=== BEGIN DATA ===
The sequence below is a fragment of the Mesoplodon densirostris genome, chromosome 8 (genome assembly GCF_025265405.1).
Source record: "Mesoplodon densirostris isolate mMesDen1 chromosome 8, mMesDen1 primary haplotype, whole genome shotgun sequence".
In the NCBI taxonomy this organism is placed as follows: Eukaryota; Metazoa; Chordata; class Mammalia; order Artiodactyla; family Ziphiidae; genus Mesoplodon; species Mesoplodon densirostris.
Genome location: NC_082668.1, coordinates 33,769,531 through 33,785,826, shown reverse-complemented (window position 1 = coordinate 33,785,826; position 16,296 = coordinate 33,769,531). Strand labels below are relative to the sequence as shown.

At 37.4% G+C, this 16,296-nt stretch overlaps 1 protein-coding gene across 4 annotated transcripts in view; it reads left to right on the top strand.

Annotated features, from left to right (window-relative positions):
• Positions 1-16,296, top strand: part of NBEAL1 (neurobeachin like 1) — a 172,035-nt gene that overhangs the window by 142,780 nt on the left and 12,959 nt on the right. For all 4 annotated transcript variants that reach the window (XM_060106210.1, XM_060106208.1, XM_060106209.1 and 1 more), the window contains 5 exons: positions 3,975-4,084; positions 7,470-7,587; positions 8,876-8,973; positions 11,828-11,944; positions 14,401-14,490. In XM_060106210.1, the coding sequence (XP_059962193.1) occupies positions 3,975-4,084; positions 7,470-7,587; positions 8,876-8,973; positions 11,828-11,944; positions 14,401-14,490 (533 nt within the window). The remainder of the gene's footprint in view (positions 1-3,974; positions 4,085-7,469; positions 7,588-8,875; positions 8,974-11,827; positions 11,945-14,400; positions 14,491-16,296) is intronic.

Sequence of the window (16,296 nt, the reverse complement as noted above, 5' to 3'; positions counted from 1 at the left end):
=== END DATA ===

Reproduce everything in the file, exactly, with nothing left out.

The sequence below is a fragment of the Mesoplodon densirostris genome, chromosome 8 (genome assembly GCF_025265405.1).
Source record: "Mesoplodon densirostris isolate mMesDen1 chromosome 8, mMesDen1 primary haplotype, whole genome shotgun sequence".
In the NCBI taxonomy this organism is placed as follows: Eukaryota; Metazoa; Chordata; class Mammalia; order Artiodactyla; family Ziphiidae; genus Mesoplodon; species Mesoplodon densirostris.
Genome location: NC_082668.1, coordinates 33,769,531 through 33,785,826, shown reverse-complemented (window position 1 = coordinate 33,785,826; position 16,296 = coordinate 33,769,531). Strand labels below are relative to the sequence as shown.

At 37.4% G+C, this 16,296-nt stretch overlaps 1 protein-coding gene across 4 annotated transcripts in view; it reads left to right on the top strand.

Annotated features, from left to right (window-relative positions):
• Positions 1-16,296, top strand: part of NBEAL1 (neurobeachin like 1) — a 172,035-nt gene that overhangs the window by 142,780 nt on the left and 12,959 nt on the right. For all 4 annotated transcript variants that reach the window (XM_060106210.1, XM_060106208.1, XM_060106209.1 and 1 more), the window contains 5 exons: positions 3,975-4,084; positions 7,470-7,587; positions 8,876-8,973; positions 11,828-11,944; positions 14,401-14,490. In XM_060106210.1, the coding sequence (XP_059962193.1) occupies positions 3,975-4,084; positions 7,470-7,587; positions 8,876-8,973; positions 11,828-11,944; positions 14,401-14,490 (533 nt within the window). The remainder of the gene's footprint in view (positions 1-3,974; positions 4,085-7,469; positions 7,588-8,875; positions 8,974-11,827; positions 11,945-14,400; positions 14,491-16,296) is intronic.

Sequence of the window (16,296 nt, the reverse complement as noted above, 5' to 3'; positions counted from 1 at the left end):